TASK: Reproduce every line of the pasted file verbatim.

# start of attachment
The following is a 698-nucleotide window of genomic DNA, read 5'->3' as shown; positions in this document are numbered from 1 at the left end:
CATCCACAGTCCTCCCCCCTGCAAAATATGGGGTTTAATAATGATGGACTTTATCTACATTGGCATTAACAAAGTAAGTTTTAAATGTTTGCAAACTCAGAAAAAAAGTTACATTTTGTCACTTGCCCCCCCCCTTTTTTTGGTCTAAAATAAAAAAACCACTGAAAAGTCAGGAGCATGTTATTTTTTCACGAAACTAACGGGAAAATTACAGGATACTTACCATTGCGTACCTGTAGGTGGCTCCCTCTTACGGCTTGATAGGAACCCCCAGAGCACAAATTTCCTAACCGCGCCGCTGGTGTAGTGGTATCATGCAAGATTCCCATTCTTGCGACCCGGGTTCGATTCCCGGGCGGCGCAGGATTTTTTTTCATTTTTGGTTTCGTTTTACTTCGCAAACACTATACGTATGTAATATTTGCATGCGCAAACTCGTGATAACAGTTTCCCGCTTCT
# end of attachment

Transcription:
The following is a 698-nucleotide window of genomic DNA, read 5'->3' as shown; positions in this document are numbered from 1 at the left end:
CATCCACAGTCCTCCCCCCTGCAAAATATGGGGTTTAATAATGATGGACTTTATCTACATTGGCATTAACAAAGTAAGTTTTAAATGTTTGCAAACTCAGAAAAAAAGTTACATTTTGTCACTTGCCCCCCCCCTTTTTTTGGTCTAAAATAAAAAAACCACTGAAAAGTCAGGAGCATGTTATTTTTTCACGAAACTAACGGGAAAATTACAGGATACTTACCATTGCGTACCTGTAGGTGGCTCCCTCTTACGGCTTGATAGGAACCCCCAGAGCACAAATTTCCTAACCGCGCCGCTGGTGTAGTGGTATCATGCAAGATTCCCATTCTTGCGACCCGGGTTCGATTCCCGGGCGGCGCAGGATTTTTTTTCATTTTTGGTTTCGTTTTACTTCGCAAACACTATACGTATGTAATATTTGCATGCGCAAACTCGTGATAACAGTTTCCCGCTTCT